Tickling the timely fancy of hardcore horological hawks, it is always exciting to uncover and explore the many watch exhibitor’s latest and greatest design and technical debuts. This March, we kept an eye out for the hottest releases at Baselworld 2019, with our pupils significantly dilating to the dials of one watchmaker in particular. No stranger to the world of such feats, we’re calling it right here, right now: Patek Philippe totally stole the show at Baselworld 2019.
Sure, Rolex presented a number of highly covetable pieces (from the new Oyster Perpetual Day-Date 36 to the Oyster Perpetual Yacht-Master 42), and Bulgari broke another record with the world’s slimmest chronograph on the Octo Finissimo. Breitling honoured its aviation history with the beautifully vintage-style Navitimer Chronograph Airline Edition, and TAG Heuer revived its Autavia line. Yet for us, to reiterate our humble horological opinion one more time, the showstopper – nay – timestopper at Baselworld 2019 was undoubtedly Patek Philippe; with two models in particular.
Arguably, be you a proud Patek aficionado and you may say that the Swiss watchmaker knocks it out of the park just about any year, but this time Patek Philippe presented something under the loupe that is refreshingly new and intriguingly nostalgic. Introducing: the 5212 Calatrava Weekly Calendar and the 5520P Alarm Travel Time.
Before we begin, we’d like to call to the forefront and acknowledge that Patek’s offerings this year were indeed wide and varied. The 6300G Grandmaster Chime impressed with its strikingly big blue dial (riding a wave we caught on surfing SIHH 2019 trends), and the 5231J World Time boasted what is quite possibly still one of the most aesthetically beautiful World Timer complication watches. The refreshed 5168G Aquanaut caught eyes with its Khaki green and white gold hues, and the 5235R Annual Calendar Regulator brought a broody minimalist rose gold charm to the fair. The 5078G Minute Repeater, with its striking black enamel dial enamoured us a little, with the sweet addition of a dreamy chime for hours, quarters, and minutes… but we’re rambling.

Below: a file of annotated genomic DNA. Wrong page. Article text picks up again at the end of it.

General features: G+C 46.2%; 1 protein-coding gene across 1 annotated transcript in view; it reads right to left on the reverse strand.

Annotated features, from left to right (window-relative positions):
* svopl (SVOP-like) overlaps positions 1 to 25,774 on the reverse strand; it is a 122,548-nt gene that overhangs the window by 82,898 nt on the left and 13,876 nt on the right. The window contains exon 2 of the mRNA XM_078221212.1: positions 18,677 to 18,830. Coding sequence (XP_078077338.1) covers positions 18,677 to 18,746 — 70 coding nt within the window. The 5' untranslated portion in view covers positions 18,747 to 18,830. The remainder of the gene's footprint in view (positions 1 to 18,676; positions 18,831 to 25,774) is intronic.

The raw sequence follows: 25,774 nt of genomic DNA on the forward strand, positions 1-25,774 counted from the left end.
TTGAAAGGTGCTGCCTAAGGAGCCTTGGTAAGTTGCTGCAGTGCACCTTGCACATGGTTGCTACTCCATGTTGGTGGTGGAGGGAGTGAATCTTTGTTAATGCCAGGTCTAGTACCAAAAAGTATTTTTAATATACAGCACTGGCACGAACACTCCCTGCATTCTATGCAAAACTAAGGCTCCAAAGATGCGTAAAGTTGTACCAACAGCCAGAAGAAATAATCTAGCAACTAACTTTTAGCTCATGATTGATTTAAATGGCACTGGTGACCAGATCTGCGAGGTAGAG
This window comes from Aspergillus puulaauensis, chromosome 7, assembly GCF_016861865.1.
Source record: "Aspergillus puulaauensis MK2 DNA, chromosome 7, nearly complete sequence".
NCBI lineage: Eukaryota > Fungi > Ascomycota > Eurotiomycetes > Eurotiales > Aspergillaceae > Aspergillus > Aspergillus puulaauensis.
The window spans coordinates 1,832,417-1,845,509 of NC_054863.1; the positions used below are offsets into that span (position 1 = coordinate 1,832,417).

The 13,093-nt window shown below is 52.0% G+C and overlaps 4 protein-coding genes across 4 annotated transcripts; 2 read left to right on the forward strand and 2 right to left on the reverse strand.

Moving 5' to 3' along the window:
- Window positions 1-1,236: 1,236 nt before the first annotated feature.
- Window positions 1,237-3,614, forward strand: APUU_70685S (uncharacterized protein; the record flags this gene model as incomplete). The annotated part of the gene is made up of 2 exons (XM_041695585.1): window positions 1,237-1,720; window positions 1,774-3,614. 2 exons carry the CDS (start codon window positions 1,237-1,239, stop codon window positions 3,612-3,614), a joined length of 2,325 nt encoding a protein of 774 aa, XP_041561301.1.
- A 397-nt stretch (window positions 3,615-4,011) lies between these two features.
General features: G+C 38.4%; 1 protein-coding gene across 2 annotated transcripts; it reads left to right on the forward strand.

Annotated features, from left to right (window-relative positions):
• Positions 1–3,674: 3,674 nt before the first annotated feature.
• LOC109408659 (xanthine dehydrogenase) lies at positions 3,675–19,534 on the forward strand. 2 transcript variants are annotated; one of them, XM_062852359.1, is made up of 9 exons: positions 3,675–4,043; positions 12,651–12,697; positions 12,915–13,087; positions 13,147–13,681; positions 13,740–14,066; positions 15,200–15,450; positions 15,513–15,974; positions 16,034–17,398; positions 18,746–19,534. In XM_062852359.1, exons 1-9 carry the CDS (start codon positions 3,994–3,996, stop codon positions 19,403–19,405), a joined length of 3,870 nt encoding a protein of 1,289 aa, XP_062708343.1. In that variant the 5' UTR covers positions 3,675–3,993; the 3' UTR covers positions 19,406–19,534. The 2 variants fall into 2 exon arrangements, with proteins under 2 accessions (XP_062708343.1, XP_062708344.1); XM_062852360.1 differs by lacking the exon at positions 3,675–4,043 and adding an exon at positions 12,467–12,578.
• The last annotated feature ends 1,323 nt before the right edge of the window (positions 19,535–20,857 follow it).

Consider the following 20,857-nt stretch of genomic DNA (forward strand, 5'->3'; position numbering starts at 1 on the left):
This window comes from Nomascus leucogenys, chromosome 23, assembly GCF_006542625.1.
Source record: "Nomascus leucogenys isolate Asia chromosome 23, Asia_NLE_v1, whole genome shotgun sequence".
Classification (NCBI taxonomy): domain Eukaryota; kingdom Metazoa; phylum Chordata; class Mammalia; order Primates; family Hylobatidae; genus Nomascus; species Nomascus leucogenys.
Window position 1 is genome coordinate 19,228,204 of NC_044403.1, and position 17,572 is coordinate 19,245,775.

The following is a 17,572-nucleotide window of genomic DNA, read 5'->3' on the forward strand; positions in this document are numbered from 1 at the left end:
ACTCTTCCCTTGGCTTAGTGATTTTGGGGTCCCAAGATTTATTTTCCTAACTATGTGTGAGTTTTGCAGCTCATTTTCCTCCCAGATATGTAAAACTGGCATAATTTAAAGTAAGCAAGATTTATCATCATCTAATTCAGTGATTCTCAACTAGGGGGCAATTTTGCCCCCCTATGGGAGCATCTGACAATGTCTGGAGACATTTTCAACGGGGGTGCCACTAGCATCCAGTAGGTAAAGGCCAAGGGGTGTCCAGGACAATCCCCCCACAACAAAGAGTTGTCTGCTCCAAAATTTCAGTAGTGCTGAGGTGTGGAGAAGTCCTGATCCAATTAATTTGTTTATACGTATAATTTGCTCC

Not to drop names of cool celebrity watch insiders or anything, but even the equally swoon-worthy John Mayer has publicly proclaimed to the unofficial Watch Lovers’ Bible Hodinkee that he loves the following.
The Patek Philippe 5212 Calatrava Weekly Calendar
In a glimpse
The watch Mayer refers to is the Calatrava Weekly Calendar. It is noted for its innovative complication, featuring a totally new self-winding, performance-optimised base movement, housed in an impressive steel case. What first meets the eye, however, is that the watch boasts a unique typography on its dial, rumoured to be inspired by the handwriting of one of its designers. It is an unusual release for Patek Philippe, particularly under the typically quite formal and dress watch-y feel of the Calatrava line, which is exactly what makes it so interesting.
Steel watches are so hot right now; and whilst the Calatrava Weekly Calendar is a far cry from the classic steel Rolex Pepsi GMT, this isn’t necessarily a bad thing. Nostalgic on a different angle to a cup of soda, Patek’s Weekly Calendar timepiece presents a completely new 40mm case with a completely new dial, in a warm hue that feels easy to wear, and charming to sport.
It should not come as too much of a surprise, as since its launch in 1932, the Calatrava family has long been Patek Philippe’s most elegant expression of horological style. And yet, there is something somewhat whimsically lax about this timepiece; like the handsomely rolled up linen shirt sleeve of the collection. The use of typography on the dial is an unusually nonchalant touch, with the font resembling real human handwriting. Nevertheless, this casual and easy legibility is well balanced with the strong central hands and the aperture date display window at 3 o’clock, and a steel case to pull it all together.